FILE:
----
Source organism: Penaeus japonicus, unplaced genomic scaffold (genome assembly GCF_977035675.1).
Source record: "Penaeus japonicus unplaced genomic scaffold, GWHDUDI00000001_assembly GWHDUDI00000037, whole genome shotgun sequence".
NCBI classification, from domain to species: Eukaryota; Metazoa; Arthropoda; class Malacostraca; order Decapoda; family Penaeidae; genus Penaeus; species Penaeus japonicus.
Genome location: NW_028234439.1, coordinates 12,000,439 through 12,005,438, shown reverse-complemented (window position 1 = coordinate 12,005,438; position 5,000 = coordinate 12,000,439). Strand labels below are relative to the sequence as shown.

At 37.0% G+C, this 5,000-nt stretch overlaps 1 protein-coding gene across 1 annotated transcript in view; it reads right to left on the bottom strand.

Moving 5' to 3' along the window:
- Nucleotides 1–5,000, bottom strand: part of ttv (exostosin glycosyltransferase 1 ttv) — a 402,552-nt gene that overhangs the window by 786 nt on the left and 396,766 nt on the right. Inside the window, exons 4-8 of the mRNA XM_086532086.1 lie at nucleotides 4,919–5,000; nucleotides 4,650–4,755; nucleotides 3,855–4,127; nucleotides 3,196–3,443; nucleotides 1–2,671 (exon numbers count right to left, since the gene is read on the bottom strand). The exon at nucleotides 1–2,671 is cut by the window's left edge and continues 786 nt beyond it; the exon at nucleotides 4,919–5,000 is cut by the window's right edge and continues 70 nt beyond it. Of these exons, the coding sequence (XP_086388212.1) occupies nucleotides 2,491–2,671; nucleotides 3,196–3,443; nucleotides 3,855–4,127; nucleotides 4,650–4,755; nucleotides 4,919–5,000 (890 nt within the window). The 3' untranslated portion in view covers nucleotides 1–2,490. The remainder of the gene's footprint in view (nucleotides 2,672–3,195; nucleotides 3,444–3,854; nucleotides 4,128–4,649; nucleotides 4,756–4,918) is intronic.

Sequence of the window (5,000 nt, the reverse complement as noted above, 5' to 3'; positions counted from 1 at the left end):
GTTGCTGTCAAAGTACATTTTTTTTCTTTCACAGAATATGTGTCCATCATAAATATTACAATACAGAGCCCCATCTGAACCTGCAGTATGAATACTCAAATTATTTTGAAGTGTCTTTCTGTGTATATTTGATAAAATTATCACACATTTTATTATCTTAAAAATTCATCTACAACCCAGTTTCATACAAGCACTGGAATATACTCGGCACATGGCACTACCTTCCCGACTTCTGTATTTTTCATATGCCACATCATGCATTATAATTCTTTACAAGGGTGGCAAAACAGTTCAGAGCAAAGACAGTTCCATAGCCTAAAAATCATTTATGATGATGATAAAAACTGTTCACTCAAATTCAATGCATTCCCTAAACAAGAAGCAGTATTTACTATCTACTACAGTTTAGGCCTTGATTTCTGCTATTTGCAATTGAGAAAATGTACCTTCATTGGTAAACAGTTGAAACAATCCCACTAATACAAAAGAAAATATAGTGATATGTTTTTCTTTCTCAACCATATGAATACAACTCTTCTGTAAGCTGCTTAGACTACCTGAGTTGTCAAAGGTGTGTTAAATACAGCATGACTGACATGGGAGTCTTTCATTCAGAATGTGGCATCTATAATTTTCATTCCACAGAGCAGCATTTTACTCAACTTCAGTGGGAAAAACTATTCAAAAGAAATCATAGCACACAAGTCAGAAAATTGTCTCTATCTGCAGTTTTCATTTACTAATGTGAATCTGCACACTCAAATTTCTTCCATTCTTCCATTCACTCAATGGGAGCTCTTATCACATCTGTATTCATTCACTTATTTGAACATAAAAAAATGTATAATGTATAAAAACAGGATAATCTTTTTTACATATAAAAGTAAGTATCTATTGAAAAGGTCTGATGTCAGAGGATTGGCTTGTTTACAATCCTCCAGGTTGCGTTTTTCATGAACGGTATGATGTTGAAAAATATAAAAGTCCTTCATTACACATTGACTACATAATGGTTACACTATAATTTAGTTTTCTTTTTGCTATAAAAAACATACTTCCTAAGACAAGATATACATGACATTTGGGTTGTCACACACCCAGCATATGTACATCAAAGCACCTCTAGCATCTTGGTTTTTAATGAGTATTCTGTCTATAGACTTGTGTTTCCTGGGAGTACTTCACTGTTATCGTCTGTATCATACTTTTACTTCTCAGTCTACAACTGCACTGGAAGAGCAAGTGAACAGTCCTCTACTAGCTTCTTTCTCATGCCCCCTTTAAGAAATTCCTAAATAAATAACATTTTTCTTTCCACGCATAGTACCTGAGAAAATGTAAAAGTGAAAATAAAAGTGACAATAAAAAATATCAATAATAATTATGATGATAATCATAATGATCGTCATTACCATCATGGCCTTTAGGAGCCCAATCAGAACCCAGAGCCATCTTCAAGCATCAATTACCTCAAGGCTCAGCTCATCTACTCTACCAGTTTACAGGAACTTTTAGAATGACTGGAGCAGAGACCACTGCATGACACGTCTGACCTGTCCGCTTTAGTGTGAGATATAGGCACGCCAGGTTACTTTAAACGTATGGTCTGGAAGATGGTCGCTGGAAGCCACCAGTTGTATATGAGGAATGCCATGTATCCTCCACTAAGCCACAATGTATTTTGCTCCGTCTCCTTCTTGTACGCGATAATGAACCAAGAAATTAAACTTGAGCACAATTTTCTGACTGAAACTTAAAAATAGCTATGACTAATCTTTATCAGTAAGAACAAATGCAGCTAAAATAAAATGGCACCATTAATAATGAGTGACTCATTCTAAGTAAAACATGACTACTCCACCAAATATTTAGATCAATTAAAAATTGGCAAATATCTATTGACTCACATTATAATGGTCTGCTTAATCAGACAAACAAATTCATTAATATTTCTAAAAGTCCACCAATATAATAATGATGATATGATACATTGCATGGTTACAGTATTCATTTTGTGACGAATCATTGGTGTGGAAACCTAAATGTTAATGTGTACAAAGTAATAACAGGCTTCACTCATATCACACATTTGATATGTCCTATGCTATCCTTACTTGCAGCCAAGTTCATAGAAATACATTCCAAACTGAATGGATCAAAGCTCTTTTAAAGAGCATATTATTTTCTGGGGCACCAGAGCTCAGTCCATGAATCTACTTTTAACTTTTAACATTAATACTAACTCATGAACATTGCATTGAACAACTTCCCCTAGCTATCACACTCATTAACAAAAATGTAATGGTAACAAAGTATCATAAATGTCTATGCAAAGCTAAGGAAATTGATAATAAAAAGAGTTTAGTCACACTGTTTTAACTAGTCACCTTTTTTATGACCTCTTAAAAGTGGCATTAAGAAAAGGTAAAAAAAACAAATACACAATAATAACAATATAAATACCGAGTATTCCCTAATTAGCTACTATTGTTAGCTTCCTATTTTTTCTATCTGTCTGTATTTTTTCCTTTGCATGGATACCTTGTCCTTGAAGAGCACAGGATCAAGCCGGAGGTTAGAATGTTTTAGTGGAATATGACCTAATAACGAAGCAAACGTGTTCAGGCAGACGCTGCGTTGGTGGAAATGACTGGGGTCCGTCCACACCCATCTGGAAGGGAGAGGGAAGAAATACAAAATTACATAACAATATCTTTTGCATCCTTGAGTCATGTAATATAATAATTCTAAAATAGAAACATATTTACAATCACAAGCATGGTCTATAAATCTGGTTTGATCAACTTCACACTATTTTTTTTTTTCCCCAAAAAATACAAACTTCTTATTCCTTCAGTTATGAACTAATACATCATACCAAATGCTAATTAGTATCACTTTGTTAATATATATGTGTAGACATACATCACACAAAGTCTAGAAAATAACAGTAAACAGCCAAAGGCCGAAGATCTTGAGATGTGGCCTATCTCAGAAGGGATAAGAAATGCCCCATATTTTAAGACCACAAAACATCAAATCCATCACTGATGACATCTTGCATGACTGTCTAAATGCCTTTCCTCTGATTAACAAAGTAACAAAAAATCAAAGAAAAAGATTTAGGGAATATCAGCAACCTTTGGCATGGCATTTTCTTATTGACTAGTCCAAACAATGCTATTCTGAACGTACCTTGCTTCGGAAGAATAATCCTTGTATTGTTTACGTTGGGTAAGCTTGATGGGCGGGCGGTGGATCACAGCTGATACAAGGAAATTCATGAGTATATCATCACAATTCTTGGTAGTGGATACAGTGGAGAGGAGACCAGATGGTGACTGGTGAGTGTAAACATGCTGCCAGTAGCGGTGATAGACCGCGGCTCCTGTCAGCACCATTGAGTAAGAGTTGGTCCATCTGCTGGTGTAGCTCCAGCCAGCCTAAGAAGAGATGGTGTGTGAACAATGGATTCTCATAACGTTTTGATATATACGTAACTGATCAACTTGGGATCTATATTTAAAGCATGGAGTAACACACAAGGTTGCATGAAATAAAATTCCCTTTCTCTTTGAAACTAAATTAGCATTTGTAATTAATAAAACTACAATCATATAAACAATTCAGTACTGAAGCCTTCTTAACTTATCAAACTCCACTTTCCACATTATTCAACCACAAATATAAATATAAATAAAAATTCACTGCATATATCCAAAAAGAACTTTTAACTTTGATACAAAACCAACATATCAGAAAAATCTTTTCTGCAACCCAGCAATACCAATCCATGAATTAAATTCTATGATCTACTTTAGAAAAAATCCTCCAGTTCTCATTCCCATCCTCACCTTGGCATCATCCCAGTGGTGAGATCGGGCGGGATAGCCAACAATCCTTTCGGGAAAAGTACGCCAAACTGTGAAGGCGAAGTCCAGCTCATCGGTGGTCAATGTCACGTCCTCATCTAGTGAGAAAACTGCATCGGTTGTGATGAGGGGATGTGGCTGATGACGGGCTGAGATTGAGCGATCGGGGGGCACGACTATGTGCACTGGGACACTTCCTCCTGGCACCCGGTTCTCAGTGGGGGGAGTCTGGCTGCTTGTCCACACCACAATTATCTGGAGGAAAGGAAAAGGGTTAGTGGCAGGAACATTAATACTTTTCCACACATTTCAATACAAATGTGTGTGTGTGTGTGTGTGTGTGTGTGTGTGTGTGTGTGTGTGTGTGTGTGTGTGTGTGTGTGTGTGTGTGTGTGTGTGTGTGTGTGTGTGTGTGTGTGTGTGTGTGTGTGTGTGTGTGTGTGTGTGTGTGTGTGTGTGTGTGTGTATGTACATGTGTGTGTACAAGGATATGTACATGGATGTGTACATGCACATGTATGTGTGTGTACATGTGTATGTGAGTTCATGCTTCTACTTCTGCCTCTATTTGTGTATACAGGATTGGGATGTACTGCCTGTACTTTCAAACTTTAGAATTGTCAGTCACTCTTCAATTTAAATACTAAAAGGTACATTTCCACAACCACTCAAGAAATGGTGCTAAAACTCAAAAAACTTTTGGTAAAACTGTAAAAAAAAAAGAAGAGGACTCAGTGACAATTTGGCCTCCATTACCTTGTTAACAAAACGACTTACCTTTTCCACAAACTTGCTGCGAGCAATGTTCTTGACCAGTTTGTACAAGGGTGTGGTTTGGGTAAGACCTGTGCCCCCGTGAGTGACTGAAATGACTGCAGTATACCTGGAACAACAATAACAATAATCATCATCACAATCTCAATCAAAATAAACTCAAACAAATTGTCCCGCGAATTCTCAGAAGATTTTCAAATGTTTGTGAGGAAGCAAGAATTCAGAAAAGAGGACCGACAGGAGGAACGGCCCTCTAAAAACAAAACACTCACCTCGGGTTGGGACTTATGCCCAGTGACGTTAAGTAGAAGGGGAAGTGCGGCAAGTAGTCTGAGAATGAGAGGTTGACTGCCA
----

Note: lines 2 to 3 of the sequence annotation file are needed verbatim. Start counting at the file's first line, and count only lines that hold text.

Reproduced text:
Source record: "Penaeus japonicus unplaced genomic scaffold, GWHDUDI00000001_assembly GWHDUDI00000037, whole genome shotgun sequence".
NCBI classification, from domain to species: Eukaryota; Metazoa; Arthropoda; class Malacostraca; order Decapoda; family Penaeidae; genus Penaeus; species Penaeus japonicus.